3 Facts About Insurance Your Condo Corporation Should Know

Posted on Tuesday July 17, 2018

You and your fellow board members want what’s best for your condo corporation. You’re serious about your fiduciary duty and about protecting the corporation’s interests. Misunderstanding some important facts about insurance can actually put your community may be at risk.  

Having a knowledgeable insurance agent or broker whom you can trust is crucial. Agents who have worked with condo corporations will understand what kind of insurance you need to comply with the requirements of the Alberta Property Act and your own bylaws and declarations. Most importantly, their experience will enable them to create a tailored program that gives you the most value for your money. A good property management company can guide you in choosing the right agent. 

You’ll also prevent potential problems by reading on to learn 3 important facts that many condo corporations get wrong. (Please note that the information that follows isn’t intended as professional advice. Consult with a qualified insurance agent to address your corporation’s insurance needs.)  

1. Your D&O liability insurance is a “claims-made” policy, not an “occurrence” policy. 

Your board probably realizes the importance of having directors and officers (D&O) liability coverage. This insurance provides protection against costly allegations and lawsuits for board members and their spouses, volunteers and committee members, property managers and property management companies, and staff. But unlike other types of policies, your D&O insurance is a “claims-made” policy rather than an “occurrence” policy. Occurrence policies will cover incidents that occur while the policy is in effect. Claims-made policies will cover them if the policy is in effect at the time that the claim is made. 
 
“This distinction is important,” says Pat Schettino, director of national property programs at FirstService Financial in Canada. “In some cases, claims may not be filed until long after an incident has occurred.” Schettino stresses that “To reduce the possibility of it being excluded, it’s important to file a claim as soon as possible. As long as your corporation has D&O insurance in place when the claim is filed, it really should not matter when the incident happened, but filing promptly is vital. Any past, present or future officers and board members may be covered depending on the wording of the policy.” 
 
Schettino also points out that your D&O policy should have a retroactive date and/or a “Full Prior Acts” clause that is dated back to the time the corporation was formed. “Even if you didn’t get the policy until later, this ensures that you’re covered for incidents that occurred from day one,” he says. Schettino advises that you discuss changing your D&O policy with your agent if one or both of these isn’t included. 
 

2. Your umbrella policy does not supplement your property insurance. 

Many boards believe their umbrella policy will kick in after the limits of their property insurance have been exhausted, but that’s just not true. Umbrella policies supplement general liability coverage, but not property coverage. Because of this misconception, board members choose to lower the coverage amount under their property insurance in an effort to save money for the corporation.  While they think the corporation has an adequate amount of coverage, what they have actually done is put it at far greater risk. Obtain the right level of property insurance from the start so your condo won’t ever be in this situation.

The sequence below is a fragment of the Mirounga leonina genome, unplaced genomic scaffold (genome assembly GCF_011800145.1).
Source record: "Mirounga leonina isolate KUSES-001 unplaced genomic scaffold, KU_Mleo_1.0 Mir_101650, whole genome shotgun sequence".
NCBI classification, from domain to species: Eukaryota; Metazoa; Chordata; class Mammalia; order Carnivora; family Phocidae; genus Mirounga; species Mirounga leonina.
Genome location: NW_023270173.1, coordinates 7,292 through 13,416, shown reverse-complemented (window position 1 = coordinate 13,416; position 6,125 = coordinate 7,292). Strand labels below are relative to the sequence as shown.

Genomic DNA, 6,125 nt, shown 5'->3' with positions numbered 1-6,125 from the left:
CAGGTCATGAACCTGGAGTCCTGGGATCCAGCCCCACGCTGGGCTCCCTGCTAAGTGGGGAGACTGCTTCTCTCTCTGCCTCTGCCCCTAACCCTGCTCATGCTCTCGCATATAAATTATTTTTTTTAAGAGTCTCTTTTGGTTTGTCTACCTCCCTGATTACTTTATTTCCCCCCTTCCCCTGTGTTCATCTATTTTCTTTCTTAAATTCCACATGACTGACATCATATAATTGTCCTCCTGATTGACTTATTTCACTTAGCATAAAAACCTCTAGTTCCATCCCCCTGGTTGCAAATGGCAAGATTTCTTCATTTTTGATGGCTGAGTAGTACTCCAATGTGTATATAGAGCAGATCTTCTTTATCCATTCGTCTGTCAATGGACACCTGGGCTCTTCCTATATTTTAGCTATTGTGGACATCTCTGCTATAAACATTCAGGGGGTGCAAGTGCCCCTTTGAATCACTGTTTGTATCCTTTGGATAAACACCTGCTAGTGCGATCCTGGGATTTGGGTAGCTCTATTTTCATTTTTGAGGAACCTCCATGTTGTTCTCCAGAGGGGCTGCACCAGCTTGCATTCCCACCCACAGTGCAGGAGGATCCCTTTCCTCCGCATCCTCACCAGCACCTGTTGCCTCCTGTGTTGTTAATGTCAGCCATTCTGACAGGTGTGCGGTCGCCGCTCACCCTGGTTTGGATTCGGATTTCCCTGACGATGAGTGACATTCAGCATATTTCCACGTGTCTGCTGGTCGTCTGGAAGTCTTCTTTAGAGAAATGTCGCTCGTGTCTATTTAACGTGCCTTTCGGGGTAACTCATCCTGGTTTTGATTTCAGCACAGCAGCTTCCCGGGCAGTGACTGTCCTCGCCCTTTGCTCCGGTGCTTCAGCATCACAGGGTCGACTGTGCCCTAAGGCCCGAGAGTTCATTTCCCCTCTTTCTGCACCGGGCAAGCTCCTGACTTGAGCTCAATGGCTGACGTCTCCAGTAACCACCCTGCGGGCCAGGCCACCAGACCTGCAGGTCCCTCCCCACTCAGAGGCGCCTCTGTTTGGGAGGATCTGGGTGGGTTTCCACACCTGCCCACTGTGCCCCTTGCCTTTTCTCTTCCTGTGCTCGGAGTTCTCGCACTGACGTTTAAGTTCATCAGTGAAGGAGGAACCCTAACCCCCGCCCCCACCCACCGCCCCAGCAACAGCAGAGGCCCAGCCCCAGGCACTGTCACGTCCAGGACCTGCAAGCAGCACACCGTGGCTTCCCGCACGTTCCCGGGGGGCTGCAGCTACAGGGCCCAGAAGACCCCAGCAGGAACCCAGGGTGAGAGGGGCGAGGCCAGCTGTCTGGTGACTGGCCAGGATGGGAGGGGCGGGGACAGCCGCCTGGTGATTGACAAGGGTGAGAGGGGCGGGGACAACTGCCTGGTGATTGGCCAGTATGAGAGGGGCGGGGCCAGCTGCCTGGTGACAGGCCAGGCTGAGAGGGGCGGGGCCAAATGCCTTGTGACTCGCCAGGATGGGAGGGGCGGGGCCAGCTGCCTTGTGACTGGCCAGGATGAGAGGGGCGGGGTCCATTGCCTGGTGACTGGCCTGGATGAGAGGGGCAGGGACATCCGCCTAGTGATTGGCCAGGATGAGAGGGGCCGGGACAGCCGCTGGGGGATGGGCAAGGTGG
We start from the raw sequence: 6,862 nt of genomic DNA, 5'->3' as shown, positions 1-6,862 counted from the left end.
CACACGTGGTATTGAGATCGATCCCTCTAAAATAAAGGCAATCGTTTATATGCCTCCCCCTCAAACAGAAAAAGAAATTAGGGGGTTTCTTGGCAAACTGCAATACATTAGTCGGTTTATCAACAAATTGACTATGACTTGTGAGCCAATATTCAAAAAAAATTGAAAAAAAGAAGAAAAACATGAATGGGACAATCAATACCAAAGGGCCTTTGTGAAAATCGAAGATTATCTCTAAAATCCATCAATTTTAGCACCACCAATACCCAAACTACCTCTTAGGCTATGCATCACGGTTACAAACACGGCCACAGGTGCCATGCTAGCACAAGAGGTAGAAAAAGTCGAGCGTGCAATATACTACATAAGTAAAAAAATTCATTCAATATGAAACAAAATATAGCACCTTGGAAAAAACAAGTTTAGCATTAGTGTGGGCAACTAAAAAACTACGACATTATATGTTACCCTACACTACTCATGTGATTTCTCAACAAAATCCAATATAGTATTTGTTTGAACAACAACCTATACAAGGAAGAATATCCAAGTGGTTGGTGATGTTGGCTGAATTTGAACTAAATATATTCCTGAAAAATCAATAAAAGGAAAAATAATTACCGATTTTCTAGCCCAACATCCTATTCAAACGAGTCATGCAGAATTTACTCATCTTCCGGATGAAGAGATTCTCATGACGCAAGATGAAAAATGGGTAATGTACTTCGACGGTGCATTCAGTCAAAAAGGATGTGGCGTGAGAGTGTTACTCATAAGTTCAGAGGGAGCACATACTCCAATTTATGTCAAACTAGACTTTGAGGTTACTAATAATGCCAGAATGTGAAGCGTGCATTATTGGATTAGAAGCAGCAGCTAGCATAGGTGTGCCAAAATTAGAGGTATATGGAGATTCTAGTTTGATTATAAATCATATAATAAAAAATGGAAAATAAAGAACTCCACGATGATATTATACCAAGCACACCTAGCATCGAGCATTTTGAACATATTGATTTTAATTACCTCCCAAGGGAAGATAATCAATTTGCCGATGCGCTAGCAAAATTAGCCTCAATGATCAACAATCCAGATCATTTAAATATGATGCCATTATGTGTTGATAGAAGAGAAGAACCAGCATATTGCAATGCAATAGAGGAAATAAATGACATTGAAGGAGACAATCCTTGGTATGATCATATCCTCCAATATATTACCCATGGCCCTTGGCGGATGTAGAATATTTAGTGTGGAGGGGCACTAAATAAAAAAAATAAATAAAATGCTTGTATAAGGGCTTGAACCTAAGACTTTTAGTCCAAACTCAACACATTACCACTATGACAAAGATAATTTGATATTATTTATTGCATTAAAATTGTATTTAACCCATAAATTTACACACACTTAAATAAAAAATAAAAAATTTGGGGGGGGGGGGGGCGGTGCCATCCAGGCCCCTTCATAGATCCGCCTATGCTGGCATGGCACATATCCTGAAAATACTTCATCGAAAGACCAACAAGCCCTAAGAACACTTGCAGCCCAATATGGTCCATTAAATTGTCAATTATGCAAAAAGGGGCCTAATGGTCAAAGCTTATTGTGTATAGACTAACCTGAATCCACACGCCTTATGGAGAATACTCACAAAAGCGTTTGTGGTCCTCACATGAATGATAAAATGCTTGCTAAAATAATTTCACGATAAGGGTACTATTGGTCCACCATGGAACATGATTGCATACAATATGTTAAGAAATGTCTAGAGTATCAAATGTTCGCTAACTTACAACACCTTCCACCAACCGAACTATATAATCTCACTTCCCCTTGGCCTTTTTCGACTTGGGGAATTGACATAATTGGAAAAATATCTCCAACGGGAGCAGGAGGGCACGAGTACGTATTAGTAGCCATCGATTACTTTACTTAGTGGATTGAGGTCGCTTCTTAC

3. You need to have all 3 types of coverage in a building ordinance and law policy. 
 

Your property insurance policy may not provide enough coverage by itself if yours is an older condominium. Here’s why: Towns and cities sometimes require that you bring a building up to current code when you rebuild. However, property insurance will only reimburse you for the cost of rebuilding to the original code. As a result, your corporation is left with a gap in coverage if you don’t have all of the following 3 parts of a building ordinance and law policy:  
 
  • Loss to the Undamaged Portion of the Building. According to the ordinances in certain areas, a building that has sustained severe damage (usually 50 % or more), must be completely demolished and rebuilt to current standards. This coverage will reimburse your corporation for a total loss rather than just for partial damage. 
  • ​Demolition. The cost of demolishing the undamaged portion of a partially damaged building is reimbursed by this part of your coverage. 
  • Increased Cost of Construction. This part covers the cost of additional construction necessary to meet current codes when rebuilding an older building. For example, the cost of installing a fire sprinkler in a structure that sustained major fire damage would be covered. 
     

Keeping up with the insurance needs of your condo corporation isn’t simple. However, by partnering with a property management company committed to going above and beyond, you’ll know you’re covered. Communities managed by FirstService Residential get exclusive access to enhanced insurance offerings from our affiliate, FirstService Financial. Enjoy the peace of mind of having the right coverage while saving money for your corporation!  
 

 


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